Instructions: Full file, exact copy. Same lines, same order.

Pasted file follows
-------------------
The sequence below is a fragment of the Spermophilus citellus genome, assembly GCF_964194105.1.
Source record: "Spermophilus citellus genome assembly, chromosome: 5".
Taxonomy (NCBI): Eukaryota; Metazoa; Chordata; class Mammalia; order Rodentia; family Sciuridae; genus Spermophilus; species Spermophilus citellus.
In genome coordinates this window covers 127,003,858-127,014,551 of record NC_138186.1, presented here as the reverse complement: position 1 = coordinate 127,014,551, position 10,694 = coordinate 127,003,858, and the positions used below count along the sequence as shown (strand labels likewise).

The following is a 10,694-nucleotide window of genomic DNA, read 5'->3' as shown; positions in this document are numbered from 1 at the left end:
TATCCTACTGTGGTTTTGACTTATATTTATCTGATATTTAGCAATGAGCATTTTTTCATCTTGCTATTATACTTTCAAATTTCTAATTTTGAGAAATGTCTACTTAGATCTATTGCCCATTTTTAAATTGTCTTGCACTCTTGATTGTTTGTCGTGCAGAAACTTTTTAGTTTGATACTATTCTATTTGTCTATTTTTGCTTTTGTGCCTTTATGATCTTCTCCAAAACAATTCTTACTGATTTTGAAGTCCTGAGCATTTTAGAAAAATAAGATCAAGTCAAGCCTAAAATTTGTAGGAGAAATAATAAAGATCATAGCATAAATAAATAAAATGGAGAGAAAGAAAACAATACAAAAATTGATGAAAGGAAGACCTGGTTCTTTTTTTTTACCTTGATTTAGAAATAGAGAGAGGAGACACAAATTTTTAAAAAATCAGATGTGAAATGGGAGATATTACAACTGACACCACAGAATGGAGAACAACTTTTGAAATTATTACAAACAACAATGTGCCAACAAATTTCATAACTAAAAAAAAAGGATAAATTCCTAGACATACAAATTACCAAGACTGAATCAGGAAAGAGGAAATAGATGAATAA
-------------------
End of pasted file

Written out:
The sequence below is a fragment of the Spermophilus citellus genome, assembly GCF_964194105.1.
Source record: "Spermophilus citellus genome assembly, chromosome: 5".
Taxonomy (NCBI): Eukaryota; Metazoa; Chordata; class Mammalia; order Rodentia; family Sciuridae; genus Spermophilus; species Spermophilus citellus.
In genome coordinates this window covers 127,003,858-127,014,551 of record NC_138186.1, presented here as the reverse complement: position 1 = coordinate 127,014,551, position 10,694 = coordinate 127,003,858, and the positions used below count along the sequence as shown (strand labels likewise).

The following is a 10,694-nucleotide window of genomic DNA, read 5'->3' as shown; positions in this document are numbered from 1 at the left end:
TATCCTACTGTGGTTTTGACTTATATTTATCTGATATTTAGCAATGAGCATTTTTTCATCTTGCTATTATACTTTCAAATTTCTAATTTTGAGAAATGTCTACTTAGATCTATTGCCCATTTTTAAATTGTCTTGCACTCTTGATTGTTTGTCGTGCAGAAACTTTTTAGTTTGATACTATTCTATTTGTCTATTTTTGCTTTTGTGCCTTTATGATCTTCTCCAAAACAATTCTTACTGATTTTGAAGTCCTGAGCATTTTAGAAAAATAAGATCAAGTCAAGCCTAAAATTTGTAGGAGAAATAATAAAGATCATAGCATAAATAAATAAAATGGAGAGAAAGAAAACAATACAAAAATTGATGAAAGGAAGACCTGGTTCTTTTTTTTTACCTTGATTTAGAAATAGAGAGAGGAGACACAAATTTTTAAAAAATCAGATGTGAAATGGGAGATATTACAACTGACACCACAGAATGGAGAACAACTTTTGAAATTATTACAAACAACAATGTGCCAACAAATTTCATAACTAAAAAAAAAGGATAAATTCCTAGACATACAAATTACCAAGACTGAATCAGGAAAGAGGAAATAGATGAATAA